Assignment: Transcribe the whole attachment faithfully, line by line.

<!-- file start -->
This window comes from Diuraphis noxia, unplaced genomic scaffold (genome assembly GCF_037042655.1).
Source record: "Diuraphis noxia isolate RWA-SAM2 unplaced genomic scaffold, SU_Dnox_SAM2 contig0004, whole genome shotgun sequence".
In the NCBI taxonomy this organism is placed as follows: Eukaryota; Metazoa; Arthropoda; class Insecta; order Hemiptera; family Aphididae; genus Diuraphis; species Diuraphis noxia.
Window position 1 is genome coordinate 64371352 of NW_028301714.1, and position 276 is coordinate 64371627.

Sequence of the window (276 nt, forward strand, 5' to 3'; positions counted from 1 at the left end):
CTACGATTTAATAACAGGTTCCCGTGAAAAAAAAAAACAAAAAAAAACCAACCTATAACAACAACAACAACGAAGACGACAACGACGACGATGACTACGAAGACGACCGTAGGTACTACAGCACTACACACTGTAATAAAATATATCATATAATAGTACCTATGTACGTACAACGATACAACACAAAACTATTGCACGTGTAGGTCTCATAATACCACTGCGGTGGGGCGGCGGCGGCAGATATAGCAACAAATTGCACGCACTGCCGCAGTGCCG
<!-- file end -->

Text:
This window comes from Diuraphis noxia, unplaced genomic scaffold (genome assembly GCF_037042655.1).
Source record: "Diuraphis noxia isolate RWA-SAM2 unplaced genomic scaffold, SU_Dnox_SAM2 contig0004, whole genome shotgun sequence".
In the NCBI taxonomy this organism is placed as follows: Eukaryota; Metazoa; Arthropoda; class Insecta; order Hemiptera; family Aphididae; genus Diuraphis; species Diuraphis noxia.
Window position 1 is genome coordinate 64371352 of NW_028301714.1, and position 276 is coordinate 64371627.

Sequence of the window (276 nt, forward strand, 5' to 3'; positions counted from 1 at the left end):
CTACGATTTAATAACAGGTTCCCGTGAAAAAAAAAAACAAAAAAAAACCAACCTATAACAACAACAACAACGAAGACGACAACGACGACGATGACTACGAAGACGACCGTAGGTACTACAGCACTACACACTGTAATAAAATATATCATATAATAGTACCTATGTACGTACAACGATACAACACAAAACTATTGCACGTGTAGGTCTCATAATACCACTGCGGTGGGGCGGCGGCGGCAGATATAGCAACAAATTGCACGCACTGCCGCAGTGCCG